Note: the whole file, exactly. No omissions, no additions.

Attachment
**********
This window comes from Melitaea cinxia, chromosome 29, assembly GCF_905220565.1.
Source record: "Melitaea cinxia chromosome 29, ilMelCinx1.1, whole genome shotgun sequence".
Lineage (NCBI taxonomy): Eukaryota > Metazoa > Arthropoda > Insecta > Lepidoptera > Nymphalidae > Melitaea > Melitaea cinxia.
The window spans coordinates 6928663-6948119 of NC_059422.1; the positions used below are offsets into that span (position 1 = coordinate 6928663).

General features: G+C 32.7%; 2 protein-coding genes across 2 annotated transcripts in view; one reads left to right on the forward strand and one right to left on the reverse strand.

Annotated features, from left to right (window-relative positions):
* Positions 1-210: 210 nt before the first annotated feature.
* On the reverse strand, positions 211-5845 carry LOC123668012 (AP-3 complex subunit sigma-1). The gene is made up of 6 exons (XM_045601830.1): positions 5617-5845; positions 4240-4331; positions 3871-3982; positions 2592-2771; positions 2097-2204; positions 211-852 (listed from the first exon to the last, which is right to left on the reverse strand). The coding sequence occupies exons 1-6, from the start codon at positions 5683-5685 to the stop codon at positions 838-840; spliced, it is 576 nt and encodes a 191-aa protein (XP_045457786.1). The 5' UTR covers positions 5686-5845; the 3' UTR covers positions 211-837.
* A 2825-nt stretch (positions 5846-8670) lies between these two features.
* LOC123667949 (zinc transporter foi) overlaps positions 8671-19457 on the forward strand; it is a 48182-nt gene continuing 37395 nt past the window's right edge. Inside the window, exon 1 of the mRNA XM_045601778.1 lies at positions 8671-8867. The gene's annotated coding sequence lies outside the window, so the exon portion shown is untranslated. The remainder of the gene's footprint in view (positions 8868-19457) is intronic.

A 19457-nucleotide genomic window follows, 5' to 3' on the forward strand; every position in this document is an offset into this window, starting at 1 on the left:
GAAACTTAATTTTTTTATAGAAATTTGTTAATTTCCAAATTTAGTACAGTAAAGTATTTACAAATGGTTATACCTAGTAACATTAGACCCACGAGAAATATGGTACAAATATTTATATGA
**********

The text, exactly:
This window comes from Melitaea cinxia, chromosome 29, assembly GCF_905220565.1.
Source record: "Melitaea cinxia chromosome 29, ilMelCinx1.1, whole genome shotgun sequence".
Lineage (NCBI taxonomy): Eukaryota > Metazoa > Arthropoda > Insecta > Lepidoptera > Nymphalidae > Melitaea > Melitaea cinxia.
The window spans coordinates 6928663-6948119 of NC_059422.1; the positions used below are offsets into that span (position 1 = coordinate 6928663).

General features: G+C 32.7%; 2 protein-coding genes across 2 annotated transcripts in view; one reads left to right on the forward strand and one right to left on the reverse strand.

Annotated features, from left to right (window-relative positions):
* Positions 1-210: 210 nt before the first annotated feature.
* On the reverse strand, positions 211-5845 carry LOC123668012 (AP-3 complex subunit sigma-1). The gene is made up of 6 exons (XM_045601830.1): positions 5617-5845; positions 4240-4331; positions 3871-3982; positions 2592-2771; positions 2097-2204; positions 211-852 (listed from the first exon to the last, which is right to left on the reverse strand). The coding sequence occupies exons 1-6, from the start codon at positions 5683-5685 to the stop codon at positions 838-840; spliced, it is 576 nt and encodes a 191-aa protein (XP_045457786.1). The 5' UTR covers positions 5686-5845; the 3' UTR covers positions 211-837.
* A 2825-nt stretch (positions 5846-8670) lies between these two features.
* LOC123667949 (zinc transporter foi) overlaps positions 8671-19457 on the forward strand; it is a 48182-nt gene continuing 37395 nt past the window's right edge. Inside the window, exon 1 of the mRNA XM_045601778.1 lies at positions 8671-8867. The gene's annotated coding sequence lies outside the window, so the exon portion shown is untranslated. The remainder of the gene's footprint in view (positions 8868-19457) is intronic.

A 19457-nucleotide genomic window follows, 5' to 3' on the forward strand; every position in this document is an offset into this window, starting at 1 on the left:
GAAACTTAATTTTTTTATAGAAATTTGTTAATTTCCAAATTTAGTACAGTAAAGTATTTACAAATGGTTATACCTAGTAACATTAGACCCACGAGAAATATGGTACAAATATTTATATGA